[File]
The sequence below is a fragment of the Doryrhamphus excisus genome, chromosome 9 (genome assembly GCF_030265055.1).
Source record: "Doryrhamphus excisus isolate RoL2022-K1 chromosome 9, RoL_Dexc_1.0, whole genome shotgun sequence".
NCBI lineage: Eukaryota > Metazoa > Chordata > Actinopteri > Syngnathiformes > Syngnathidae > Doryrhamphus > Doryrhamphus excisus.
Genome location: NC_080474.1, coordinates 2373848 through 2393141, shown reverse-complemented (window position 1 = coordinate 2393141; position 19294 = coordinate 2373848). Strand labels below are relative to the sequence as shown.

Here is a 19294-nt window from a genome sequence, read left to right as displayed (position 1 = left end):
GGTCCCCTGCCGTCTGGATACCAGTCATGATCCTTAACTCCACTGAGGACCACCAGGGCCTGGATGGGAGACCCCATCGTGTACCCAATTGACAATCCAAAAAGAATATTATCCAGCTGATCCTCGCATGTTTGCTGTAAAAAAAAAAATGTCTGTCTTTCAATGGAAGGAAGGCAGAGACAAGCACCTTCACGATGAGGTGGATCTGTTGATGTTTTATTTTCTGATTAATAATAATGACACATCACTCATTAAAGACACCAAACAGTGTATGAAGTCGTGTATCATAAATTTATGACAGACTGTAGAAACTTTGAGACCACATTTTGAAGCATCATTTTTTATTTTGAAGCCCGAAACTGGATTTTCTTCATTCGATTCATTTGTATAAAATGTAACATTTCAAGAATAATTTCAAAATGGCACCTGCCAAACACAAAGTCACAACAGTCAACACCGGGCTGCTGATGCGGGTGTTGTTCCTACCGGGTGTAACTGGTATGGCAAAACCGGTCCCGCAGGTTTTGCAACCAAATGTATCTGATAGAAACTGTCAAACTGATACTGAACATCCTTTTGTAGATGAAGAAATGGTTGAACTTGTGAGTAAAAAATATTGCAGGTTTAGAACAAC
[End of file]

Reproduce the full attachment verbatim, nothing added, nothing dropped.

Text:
The sequence below is a fragment of the Doryrhamphus excisus genome, chromosome 9 (genome assembly GCF_030265055.1).
Source record: "Doryrhamphus excisus isolate RoL2022-K1 chromosome 9, RoL_Dexc_1.0, whole genome shotgun sequence".
NCBI lineage: Eukaryota > Metazoa > Chordata > Actinopteri > Syngnathiformes > Syngnathidae > Doryrhamphus > Doryrhamphus excisus.
Genome location: NC_080474.1, coordinates 2373848 through 2393141, shown reverse-complemented (window position 1 = coordinate 2393141; position 19294 = coordinate 2373848). Strand labels below are relative to the sequence as shown.

Here is a 19294-nt window from a genome sequence, read left to right as displayed (position 1 = left end):
GGTCCCCTGCCGTCTGGATACCAGTCATGATCCTTAACTCCACTGAGGACCACCAGGGCCTGGATGGGAGACCCCATCGTGTACCCAATTGACAATCCAAAAAGAATATTATCCAGCTGATCCTCGCATGTTTGCTGTAAAAAAAAAAATGTCTGTCTTTCAATGGAAGGAAGGCAGAGACAAGCACCTTCACGATGAGGTGGATCTGTTGATGTTTTATTTTCTGATTAATAATAATGACACATCACTCATTAAAGACACCAAACAGTGTATGAAGTCGTGTATCATAAATTTATGACAGACTGTAGAAACTTTGAGACCACATTTTGAAGCATCATTTTTTATTTTGAAGCCCGAAACTGGATTTTCTTCATTCGATTCATTTGTATAAAATGTAACATTTCAAGAATAATTTCAAAATGGCACCTGCCAAACACAAAGTCACAACAGTCAACACCGGGCTGCTGATGCGGGTGTTGTTCCTACCGGGTGTAACTGGTATGGCAAAACCGGTCCCGCAGGTTTTGCAACCAAATGTATCTGATAGAAACTGTCAAACTGATACTGAACATCCTTTTGTAGATGAAGAAATGGTTGAACTTGTGAGTAAAAAATATTGCAGGTTTAGAACAAC